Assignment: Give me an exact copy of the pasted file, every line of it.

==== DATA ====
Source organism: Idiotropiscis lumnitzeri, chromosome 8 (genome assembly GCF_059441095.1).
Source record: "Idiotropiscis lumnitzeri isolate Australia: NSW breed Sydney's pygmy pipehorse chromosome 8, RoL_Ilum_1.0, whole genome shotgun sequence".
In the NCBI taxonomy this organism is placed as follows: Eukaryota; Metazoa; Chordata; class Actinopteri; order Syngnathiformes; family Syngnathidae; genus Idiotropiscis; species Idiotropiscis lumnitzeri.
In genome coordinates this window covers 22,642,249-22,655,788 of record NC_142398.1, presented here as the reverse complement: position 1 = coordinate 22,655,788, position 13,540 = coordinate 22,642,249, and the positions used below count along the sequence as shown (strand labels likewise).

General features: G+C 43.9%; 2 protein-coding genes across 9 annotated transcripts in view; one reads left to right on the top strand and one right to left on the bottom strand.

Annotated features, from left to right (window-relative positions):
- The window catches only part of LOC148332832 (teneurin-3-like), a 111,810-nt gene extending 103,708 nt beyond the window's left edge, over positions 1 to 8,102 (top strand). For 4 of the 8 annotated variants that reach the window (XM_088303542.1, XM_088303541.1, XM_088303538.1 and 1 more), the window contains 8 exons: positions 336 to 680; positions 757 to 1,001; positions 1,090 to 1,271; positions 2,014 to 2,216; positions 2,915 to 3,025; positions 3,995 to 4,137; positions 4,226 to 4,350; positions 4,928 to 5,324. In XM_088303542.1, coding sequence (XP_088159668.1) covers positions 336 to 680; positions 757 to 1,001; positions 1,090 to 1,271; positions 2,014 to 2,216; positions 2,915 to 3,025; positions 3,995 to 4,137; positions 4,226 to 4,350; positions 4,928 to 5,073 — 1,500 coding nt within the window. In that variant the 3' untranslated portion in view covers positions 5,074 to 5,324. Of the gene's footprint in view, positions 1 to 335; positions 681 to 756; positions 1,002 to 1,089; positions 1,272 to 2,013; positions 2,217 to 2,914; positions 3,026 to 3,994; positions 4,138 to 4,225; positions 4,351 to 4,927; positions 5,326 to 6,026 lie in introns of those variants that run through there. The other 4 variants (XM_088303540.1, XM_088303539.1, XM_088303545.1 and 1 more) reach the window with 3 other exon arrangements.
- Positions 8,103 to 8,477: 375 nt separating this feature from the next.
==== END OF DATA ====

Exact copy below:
Source organism: Idiotropiscis lumnitzeri, chromosome 8 (genome assembly GCF_059441095.1).
Source record: "Idiotropiscis lumnitzeri isolate Australia: NSW breed Sydney's pygmy pipehorse chromosome 8, RoL_Ilum_1.0, whole genome shotgun sequence".
In the NCBI taxonomy this organism is placed as follows: Eukaryota; Metazoa; Chordata; class Actinopteri; order Syngnathiformes; family Syngnathidae; genus Idiotropiscis; species Idiotropiscis lumnitzeri.
In genome coordinates this window covers 22,642,249-22,655,788 of record NC_142398.1, presented here as the reverse complement: position 1 = coordinate 22,655,788, position 13,540 = coordinate 22,642,249, and the positions used below count along the sequence as shown (strand labels likewise).

General features: G+C 43.9%; 2 protein-coding genes across 9 annotated transcripts in view; one reads left to right on the top strand and one right to left on the bottom strand.

Annotated features, from left to right (window-relative positions):
- The window catches only part of LOC148332832 (teneurin-3-like), a 111,810-nt gene extending 103,708 nt beyond the window's left edge, over positions 1 to 8,102 (top strand). For 4 of the 8 annotated variants that reach the window (XM_088303542.1, XM_088303541.1, XM_088303538.1 and 1 more), the window contains 8 exons: positions 336 to 680; positions 757 to 1,001; positions 1,090 to 1,271; positions 2,014 to 2,216; positions 2,915 to 3,025; positions 3,995 to 4,137; positions 4,226 to 4,350; positions 4,928 to 5,324. In XM_088303542.1, coding sequence (XP_088159668.1) covers positions 336 to 680; positions 757 to 1,001; positions 1,090 to 1,271; positions 2,014 to 2,216; positions 2,915 to 3,025; positions 3,995 to 4,137; positions 4,226 to 4,350; positions 4,928 to 5,073 — 1,500 coding nt within the window. In that variant the 3' untranslated portion in view covers positions 5,074 to 5,324. Of the gene's footprint in view, positions 1 to 335; positions 681 to 756; positions 1,002 to 1,089; positions 1,272 to 2,013; positions 2,217 to 2,914; positions 3,026 to 3,994; positions 4,138 to 4,225; positions 4,351 to 4,927; positions 5,326 to 6,026 lie in introns of those variants that run through there. The other 4 variants (XM_088303540.1, XM_088303539.1, XM_088303545.1 and 1 more) reach the window with 3 other exon arrangements.
- Positions 8,103 to 8,477: 375 nt separating this feature from the next.